(Dacryocystorhinostomy, Nasolacrimal Duct Surgery)
If the eye produces tears properly and the "pipe" that drains the tears from the eye into the nose becomes non-functioning, the tears will back up and spill over the eyelids and cause tears to run down the face. If one has a plugged up "tear pipe," not only will tears spill over the eyelids and run down the face, but the stagnant tears within the system can also become infected.
An infection within the "tear pipe" can cause a painful swelling in the inner corner of the eyelids. Surgical elimination of the obstruction is necessary to eliminate the tearing and infection that can result from such a blockage. This is known as Dacryocystorhinostomy, or DCR for short. This surgery can be performed through a standard external DCR approach or an endoscopic DCR approach. The advantage of the endoscopic-DCR is the elimination of the external scar.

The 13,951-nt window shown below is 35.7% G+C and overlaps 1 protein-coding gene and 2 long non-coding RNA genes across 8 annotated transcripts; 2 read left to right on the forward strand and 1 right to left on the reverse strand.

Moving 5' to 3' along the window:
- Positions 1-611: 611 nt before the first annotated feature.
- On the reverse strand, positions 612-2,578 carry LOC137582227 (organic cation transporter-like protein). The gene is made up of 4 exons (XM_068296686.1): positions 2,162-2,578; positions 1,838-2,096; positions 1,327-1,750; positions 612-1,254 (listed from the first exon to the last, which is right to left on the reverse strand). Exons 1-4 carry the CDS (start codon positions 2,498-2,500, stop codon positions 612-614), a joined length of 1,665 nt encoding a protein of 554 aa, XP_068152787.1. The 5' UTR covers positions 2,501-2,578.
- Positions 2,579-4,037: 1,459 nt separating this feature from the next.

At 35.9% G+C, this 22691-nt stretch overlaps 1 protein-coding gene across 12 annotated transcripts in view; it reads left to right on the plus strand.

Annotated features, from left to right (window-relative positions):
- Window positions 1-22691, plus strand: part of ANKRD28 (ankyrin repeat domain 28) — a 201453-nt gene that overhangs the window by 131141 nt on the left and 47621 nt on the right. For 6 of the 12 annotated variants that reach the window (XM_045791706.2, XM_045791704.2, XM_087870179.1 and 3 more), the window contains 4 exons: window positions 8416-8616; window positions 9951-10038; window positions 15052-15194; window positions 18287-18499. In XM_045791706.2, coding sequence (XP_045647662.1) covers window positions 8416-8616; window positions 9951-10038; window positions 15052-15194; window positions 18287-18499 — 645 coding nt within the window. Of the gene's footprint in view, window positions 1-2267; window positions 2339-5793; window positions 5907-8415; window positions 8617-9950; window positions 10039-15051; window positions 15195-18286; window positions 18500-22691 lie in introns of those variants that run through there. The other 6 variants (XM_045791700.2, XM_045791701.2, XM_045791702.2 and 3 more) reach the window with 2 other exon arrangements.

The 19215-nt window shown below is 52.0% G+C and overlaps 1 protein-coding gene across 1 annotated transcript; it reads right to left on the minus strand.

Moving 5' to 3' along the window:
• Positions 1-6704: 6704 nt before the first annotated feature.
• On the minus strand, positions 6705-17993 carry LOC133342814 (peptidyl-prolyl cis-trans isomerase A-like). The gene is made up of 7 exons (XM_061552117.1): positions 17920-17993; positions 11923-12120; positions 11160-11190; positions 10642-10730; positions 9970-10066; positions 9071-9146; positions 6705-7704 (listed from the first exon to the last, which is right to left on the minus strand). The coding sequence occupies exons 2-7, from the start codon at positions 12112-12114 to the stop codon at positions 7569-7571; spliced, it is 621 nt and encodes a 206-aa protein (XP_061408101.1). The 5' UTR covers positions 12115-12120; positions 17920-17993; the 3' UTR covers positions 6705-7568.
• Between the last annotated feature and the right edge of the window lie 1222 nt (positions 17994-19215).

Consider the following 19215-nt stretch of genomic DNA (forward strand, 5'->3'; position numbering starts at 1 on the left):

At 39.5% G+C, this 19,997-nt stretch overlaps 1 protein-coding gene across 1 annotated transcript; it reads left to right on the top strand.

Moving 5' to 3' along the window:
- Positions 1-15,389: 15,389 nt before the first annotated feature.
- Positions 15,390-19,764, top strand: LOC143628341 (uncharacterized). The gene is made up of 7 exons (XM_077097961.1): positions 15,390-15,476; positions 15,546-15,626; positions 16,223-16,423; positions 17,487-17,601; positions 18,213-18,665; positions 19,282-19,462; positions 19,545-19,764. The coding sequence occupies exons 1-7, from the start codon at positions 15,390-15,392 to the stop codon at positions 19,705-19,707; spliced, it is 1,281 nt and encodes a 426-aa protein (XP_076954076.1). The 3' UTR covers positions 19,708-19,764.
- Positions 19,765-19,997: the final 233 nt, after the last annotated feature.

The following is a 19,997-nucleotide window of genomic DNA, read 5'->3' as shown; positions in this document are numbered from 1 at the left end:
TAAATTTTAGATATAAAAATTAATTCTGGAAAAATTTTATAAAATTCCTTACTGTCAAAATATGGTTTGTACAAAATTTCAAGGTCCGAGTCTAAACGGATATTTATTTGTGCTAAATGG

Children are frequently born with an obstruction within the "tear pipe." When this occurs, tearing results. The stagnant tears within the "tear pipe" often become infected causing pus (heavy matter) to collect between the eyelids. Such obstructions may dissolve on their own within the first few months of life. If not, the ophthalmic reconstructive surgeon can eliminate this problem with refined surgical techniques.
Occasionally, the "tear pipe" obstruction will be beyond repair. When this happens, it is necessary to surgically implant an artificial "tear pipe" behind the inner corner of your eyelids to drain the tears into your nose.